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Murray Masters Nava In New York

  • Posted: Aug 31, 2022

Murray Masters Nava In New York

2012 champion to meet Berrettini next after Italian holds off Grenier to advance

Andy Murray had plenty of thinking to do early in his second-round clash against #NextGenATP American Emilio Nava at the US Open on Wednesday, but the former World No. 1 raised his level to prevail 5-7, 6-3, 6-1, 6-0 and reach the third round in New York.

The 20-year-old Nava clinched a lung-busting 84-minute opening set with a stunning forehand pass to heap pressure on his experienced opponent, but Murray bided his time and began to unpick the Nava game with some consistent baseline hitting on Arthur Ashe Stadium. The 2012 champion won 14 of the final 15 games to reach the third round in New York for the first time in six years.

“I think I started to take the ball on a little bit more,” said Murray in his on-court interview when asked how he had turned the match around. “He was dictating a lot of the points in the first set. Once I started to hit the ball a little bit bigger, a little bit deeper, I was then able to control the points more.

“He (Nava) also played a really long first-round match, a five-setter against John Millman. I think that’s the first five-setter that he’s played, so it’s not always that easy to recover and I think his level dropped a little bit in the third and fourth sets. But he’s a brilliant young player and he’s going to have a very bright future.”

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Murray had won just one of four matches in the North American hard-court swing coming into the US Open, but he downed 24th seed Francisco Cerundolo in straight sets in the opening round and Wednesday’s win against Nava improved the 35-year-old’s record at Flushing Meadows to 48-14. Murray struck 11 fewer winners than World No. 203 Nava (22 to 33), but the Briton believes his trademark defence is just as much of a weapon as his ability to hit winners this fortnight in New York.

“Physcially this is the best I’ve felt in the last few years. My movement is by far the best it has been in a long time. That’s always been a really important part of my game, and nowadays especially with a lot of the guys now hitting a huge ball, you need to be able to defend well. I feel like I’m doing that just now, I’m getting closer to where I want to be and hopefully I can have a deep run here.”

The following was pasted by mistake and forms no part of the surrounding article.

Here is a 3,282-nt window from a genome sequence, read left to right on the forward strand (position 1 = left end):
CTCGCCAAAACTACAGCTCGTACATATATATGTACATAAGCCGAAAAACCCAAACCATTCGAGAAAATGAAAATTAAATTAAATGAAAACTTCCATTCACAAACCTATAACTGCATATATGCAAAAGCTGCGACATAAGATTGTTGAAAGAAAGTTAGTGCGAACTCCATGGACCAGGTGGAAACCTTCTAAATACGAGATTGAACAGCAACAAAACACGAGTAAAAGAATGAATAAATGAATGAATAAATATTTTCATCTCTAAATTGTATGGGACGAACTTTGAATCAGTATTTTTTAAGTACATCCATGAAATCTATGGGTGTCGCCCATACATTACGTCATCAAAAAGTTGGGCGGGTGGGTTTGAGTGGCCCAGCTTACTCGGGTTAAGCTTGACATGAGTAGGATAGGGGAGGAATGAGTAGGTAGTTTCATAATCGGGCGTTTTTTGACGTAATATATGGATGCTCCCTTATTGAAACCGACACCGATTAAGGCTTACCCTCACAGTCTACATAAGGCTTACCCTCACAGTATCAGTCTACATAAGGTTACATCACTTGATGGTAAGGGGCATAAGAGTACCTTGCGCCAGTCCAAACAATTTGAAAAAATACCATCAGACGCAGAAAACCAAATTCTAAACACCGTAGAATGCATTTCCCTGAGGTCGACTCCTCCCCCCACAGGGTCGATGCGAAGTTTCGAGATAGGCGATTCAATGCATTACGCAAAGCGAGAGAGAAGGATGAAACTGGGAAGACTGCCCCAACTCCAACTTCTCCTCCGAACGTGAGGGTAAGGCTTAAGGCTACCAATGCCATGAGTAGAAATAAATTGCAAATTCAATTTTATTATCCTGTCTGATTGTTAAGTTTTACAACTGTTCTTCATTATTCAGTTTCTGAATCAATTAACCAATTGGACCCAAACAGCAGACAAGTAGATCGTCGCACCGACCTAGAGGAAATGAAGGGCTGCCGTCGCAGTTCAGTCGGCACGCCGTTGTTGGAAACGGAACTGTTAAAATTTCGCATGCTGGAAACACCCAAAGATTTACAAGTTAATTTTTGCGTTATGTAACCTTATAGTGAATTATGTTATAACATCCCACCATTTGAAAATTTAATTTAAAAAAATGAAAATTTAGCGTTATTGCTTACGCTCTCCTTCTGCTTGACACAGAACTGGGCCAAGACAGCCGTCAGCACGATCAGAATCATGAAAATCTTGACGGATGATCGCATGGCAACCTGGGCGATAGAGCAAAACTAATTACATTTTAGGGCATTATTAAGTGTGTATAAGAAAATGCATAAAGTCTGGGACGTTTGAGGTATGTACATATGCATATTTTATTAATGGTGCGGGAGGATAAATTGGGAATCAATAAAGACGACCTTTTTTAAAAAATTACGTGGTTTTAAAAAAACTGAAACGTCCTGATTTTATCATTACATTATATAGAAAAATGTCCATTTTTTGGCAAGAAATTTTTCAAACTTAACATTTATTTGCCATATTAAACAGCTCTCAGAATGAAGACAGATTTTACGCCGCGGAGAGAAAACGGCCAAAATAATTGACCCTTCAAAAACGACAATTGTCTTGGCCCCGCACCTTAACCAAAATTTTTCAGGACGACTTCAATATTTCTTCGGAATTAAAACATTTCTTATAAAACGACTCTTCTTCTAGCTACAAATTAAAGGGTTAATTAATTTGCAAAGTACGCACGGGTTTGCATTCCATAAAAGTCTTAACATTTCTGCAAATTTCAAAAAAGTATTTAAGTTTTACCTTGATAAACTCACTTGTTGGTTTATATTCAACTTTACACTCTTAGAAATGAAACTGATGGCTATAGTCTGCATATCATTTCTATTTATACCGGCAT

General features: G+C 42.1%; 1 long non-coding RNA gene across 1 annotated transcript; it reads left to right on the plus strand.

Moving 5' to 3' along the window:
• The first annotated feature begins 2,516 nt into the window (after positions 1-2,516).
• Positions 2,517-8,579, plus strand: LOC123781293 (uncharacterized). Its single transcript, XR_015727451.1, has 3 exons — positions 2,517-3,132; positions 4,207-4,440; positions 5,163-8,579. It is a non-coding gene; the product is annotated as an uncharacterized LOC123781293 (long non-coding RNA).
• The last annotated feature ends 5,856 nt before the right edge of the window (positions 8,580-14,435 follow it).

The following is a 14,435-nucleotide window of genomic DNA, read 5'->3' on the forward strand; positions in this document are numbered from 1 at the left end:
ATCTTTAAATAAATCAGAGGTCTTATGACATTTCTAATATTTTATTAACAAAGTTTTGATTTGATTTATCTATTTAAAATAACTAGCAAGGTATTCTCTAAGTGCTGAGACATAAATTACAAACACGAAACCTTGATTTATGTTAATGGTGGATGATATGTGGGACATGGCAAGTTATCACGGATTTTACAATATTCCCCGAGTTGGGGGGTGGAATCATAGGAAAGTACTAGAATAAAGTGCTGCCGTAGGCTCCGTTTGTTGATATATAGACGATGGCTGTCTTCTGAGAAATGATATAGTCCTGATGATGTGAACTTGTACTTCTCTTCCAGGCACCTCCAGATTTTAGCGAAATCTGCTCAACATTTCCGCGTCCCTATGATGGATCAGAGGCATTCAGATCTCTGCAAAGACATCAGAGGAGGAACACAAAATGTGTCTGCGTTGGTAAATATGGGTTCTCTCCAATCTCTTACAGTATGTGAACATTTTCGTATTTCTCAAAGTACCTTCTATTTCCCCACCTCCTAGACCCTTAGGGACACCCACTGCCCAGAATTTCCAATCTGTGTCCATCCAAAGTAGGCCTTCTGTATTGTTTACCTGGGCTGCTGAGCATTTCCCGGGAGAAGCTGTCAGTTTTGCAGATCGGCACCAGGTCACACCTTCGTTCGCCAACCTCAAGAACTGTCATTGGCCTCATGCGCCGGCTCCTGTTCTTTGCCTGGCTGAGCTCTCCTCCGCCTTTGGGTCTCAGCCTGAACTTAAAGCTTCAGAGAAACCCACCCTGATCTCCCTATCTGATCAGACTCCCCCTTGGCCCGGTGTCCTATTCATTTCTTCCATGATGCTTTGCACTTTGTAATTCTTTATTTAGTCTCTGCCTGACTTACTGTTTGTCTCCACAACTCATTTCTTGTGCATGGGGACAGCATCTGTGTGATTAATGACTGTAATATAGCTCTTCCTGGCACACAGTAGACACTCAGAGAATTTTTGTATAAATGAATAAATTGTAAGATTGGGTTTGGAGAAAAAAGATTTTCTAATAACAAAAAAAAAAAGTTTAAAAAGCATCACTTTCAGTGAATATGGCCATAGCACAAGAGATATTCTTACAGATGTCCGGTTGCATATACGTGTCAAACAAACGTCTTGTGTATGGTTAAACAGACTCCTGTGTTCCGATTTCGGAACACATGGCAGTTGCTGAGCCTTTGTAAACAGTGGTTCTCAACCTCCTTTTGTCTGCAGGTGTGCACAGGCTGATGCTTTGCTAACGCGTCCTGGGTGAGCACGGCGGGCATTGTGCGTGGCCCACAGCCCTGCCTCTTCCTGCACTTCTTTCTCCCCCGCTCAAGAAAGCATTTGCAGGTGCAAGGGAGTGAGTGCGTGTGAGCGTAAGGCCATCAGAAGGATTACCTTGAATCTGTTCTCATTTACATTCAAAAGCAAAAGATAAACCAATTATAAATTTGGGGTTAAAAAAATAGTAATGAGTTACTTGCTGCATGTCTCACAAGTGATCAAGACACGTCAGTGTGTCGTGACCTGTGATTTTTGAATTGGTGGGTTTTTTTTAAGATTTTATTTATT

With the win Murray rises to No. 43 in the Pepperstone ATP Live Rankings, his highest mark since May 2018. The Briton will next face 13th seed Matteo Berrettini, who also recovered from dropping the opening set in his second-round match, holding firm for a 2-6, 6-1, 7-6(4), 7-6(7) win against Frenchman Hugo Grenier.

The 2019 semi-finalist Berrettini struck 74 winners to Grenier’s 30 in his three-hour, 25-minute triumph on Grandstand, and Murray is more than aware of the Italian’s power, having fallen to the seven-time Tour titlist on the grass in Stuttgart in June.

“He’s had a bit of an unlucky year, to be honest,” said Murray of Berrettini. “I know he got Covid at the beginning of Wimbledon having just won Stuttgart and Queens back-to-back… I think it was a wrist injury he had so he missed pretty much the whole of the clay season as well this year, but when he has been on the court he’s done really, really well.

“We played in the Stuttgart final, a tough three-set match, so I’m expecting it to be really difficult, but if I play well and my return is on point then I’ve got a good chance.”

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US Open Preview: Medvedev, Felix On Guard On Day 3

  • Posted: Aug 31, 2022

US Open Preview: Medvedev, Felix On Guard On Day 3

Paul and Korda meet in an all-American clash at their home Slam

After seeing fellow Top-10 seeds Stefanos Tsitsipas and Taylor Fritz crash out of the top half on Day 1, top seed Daniil Medvedev and sixth seed Felix Auger-Aliassime won’t take anything for granted when they suit up for battle in the US Open second round Wednesday. looks at five things to watch on Day Three at Flushing Meadows, where Medvedev continues his title defense and Felix faces dangerous young Brit Jack Draper.